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Creating new characters and describing them in detail so the reader has a quick and easy understanding of what they look and sound like is tough. Much easier? Describing them as looking or sounding like a famous celebrity! If the reader knows the celebrity (and that might be a big if, depending on target audience and the amount of time that passed since the work was published), it allows for a quick reference and something the reader can picture quickly. If not, then the reader is cheated out of a description in what might seem like lazy shorthand.
Note: This is a narration in literature trope. Please don't add any examples that exclusively involve dialog or internal monologue. This refers only to when the narration of the story itself describes characters' appearance by making a celebrity comparison, not when characters do.
Contrast with plain ol' Celebrity Resemblance.
- Left Behind describes its villain, Nicolae Carpathia, as looking like a young Robert Redford. This is meant to give an idea of the charm he evokes. In one book, the female lead was established as having a crush on Robert Redford, and the male lead was described as looking a bit like him "if he was a rummy and a drunk." This is clarified within the same paragraph as like "two people had constructed a model human from identical parts, but one had followed the instructions and the other had just bashed it together."
- In X-Men novels, Storm is now described as resembling Halle Berry.
- Ebony opens the notoriously bad Harry Potter fanfiction My Immortal by describing herself as looking like Amy Lee, and states that anyone who doesn't know who she is should GTFO. Other characters (despite them, being featured in a hit movie, having their actors be celebrities) also are described as resembling celebrities, such as Vampire Potter and Joel Madden, or Draco Malfoy and Gerard Way.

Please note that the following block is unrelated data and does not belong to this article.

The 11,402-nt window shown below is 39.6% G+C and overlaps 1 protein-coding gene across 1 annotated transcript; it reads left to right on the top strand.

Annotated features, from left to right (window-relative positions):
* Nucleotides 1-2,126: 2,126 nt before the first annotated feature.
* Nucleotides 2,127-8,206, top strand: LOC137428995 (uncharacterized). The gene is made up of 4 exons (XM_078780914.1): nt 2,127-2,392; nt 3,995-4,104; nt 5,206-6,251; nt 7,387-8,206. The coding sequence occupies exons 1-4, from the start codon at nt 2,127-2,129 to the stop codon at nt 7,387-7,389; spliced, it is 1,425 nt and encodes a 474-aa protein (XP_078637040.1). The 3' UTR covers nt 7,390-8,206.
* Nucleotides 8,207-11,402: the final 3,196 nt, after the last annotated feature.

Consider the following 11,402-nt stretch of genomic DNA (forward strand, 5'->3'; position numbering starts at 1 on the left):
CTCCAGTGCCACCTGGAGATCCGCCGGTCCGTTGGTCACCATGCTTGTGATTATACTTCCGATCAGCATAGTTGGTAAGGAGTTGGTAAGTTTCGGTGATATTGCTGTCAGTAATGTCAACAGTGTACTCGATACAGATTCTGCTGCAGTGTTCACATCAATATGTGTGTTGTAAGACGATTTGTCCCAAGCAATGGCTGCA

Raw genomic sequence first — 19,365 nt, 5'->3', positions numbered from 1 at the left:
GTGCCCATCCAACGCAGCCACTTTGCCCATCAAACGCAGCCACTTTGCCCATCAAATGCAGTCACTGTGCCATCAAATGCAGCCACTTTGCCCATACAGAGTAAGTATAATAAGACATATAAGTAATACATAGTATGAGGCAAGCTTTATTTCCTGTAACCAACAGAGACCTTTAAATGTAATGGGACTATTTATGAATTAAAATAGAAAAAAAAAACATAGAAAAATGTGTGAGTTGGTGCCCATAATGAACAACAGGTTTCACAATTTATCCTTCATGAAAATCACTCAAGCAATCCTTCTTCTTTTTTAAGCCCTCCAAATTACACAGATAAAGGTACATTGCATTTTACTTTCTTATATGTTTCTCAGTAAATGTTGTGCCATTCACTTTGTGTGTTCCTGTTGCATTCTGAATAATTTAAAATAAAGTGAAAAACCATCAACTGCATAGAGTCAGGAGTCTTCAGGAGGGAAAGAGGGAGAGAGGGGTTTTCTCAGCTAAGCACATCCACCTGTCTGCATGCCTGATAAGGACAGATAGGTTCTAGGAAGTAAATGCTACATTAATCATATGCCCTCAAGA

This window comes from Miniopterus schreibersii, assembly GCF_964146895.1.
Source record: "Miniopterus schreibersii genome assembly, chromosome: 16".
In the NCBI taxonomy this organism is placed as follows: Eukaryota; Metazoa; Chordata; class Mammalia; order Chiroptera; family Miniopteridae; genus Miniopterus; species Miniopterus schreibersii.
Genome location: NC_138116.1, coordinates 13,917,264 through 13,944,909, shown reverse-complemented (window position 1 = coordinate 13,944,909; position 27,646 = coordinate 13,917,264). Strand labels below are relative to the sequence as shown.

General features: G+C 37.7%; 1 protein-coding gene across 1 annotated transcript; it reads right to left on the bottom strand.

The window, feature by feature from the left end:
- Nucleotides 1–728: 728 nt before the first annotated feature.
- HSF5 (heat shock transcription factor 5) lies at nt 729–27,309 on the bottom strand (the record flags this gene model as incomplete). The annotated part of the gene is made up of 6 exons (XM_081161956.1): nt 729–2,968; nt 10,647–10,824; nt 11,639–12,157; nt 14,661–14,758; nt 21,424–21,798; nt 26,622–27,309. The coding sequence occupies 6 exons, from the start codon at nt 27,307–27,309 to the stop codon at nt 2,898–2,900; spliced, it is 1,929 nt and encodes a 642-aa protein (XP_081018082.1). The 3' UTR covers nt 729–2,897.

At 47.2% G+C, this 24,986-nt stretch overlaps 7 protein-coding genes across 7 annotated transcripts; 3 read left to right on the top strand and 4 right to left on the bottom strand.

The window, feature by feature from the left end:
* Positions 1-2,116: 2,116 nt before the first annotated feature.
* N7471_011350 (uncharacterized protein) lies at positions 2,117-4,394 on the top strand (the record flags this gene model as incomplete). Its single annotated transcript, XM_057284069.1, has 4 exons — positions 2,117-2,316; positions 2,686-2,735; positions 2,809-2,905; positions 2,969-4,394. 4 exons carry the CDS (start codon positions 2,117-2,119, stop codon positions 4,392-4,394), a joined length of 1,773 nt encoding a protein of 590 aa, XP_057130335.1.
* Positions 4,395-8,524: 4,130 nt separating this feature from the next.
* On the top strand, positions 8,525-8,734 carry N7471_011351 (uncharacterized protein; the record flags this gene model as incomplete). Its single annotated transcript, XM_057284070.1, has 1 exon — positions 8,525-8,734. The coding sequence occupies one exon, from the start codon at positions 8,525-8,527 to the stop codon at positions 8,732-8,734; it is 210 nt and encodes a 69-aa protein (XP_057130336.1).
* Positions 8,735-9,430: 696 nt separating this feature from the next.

- In the Sweet Valley High books, Mr. Collins was described as looking like Robert Redford. In the new, updated editions he's just described as looking like "a movie star".
- Parodied in So Long And Thanks For All The Fish:
If you took a couple of David Bowies and stuck one of the David Bowies on the top of the other David Bowie, then attached another David Bowie to the end of each of the arms of the upper of the first two David Bowies and wrapped the whole business up in a dirty beach robe you would then have something which didn't exactly look like John Watson, but which those who knew him would find hauntingly familiar.
- In the last book of Robert Rankin's Armageddon: The Musical trilogy, a group of minor characters with No Fourth Wall insist that, since Rankin never bothered to describe them, they can decide they all look like celebrities.
- Major Major Major Major in Catch-22 is described as looking so much like Henry Fonda that some of the other characters even start to suspect that he is Henry Fonda. In an interview, Joseph Heller said that, in a movie version, he would want Major to be played by either "Henry Fonda or by somebody who looks nothing like Henry Fonda." (In the 1970 film adaptation, he was played by Bob Newhart).
- How Not to Write A Novel marks this as a lazy and ineffective storytelling device.
- John Dies at the End has a lot of fun with this. For example, there's a cop the narrator describes as looking like Samuel L Jackson, so that's what he's referred to as for the rest of the novel. It then subverts this by having a character named Jennifer Lopez who looks nothing like the singer.
- In Ian Fleming's first James Bond novel (Casino Royale), 007 is described as looking like Hoagy Carmichael.
- Mark Renton of Trainspotting (the book, not the film) is said to resemble Alex Mcleish.
- Many MUSHes will allow players to set actors for their characters (often referred to as PBs, for "played by").
- Eccentric Millionaire Hubertus Bigend, the titular character of William Gibson's Bigend Books, is described as looking "like Tom Cruise on a diet of virgins' blood and truffled chocolates".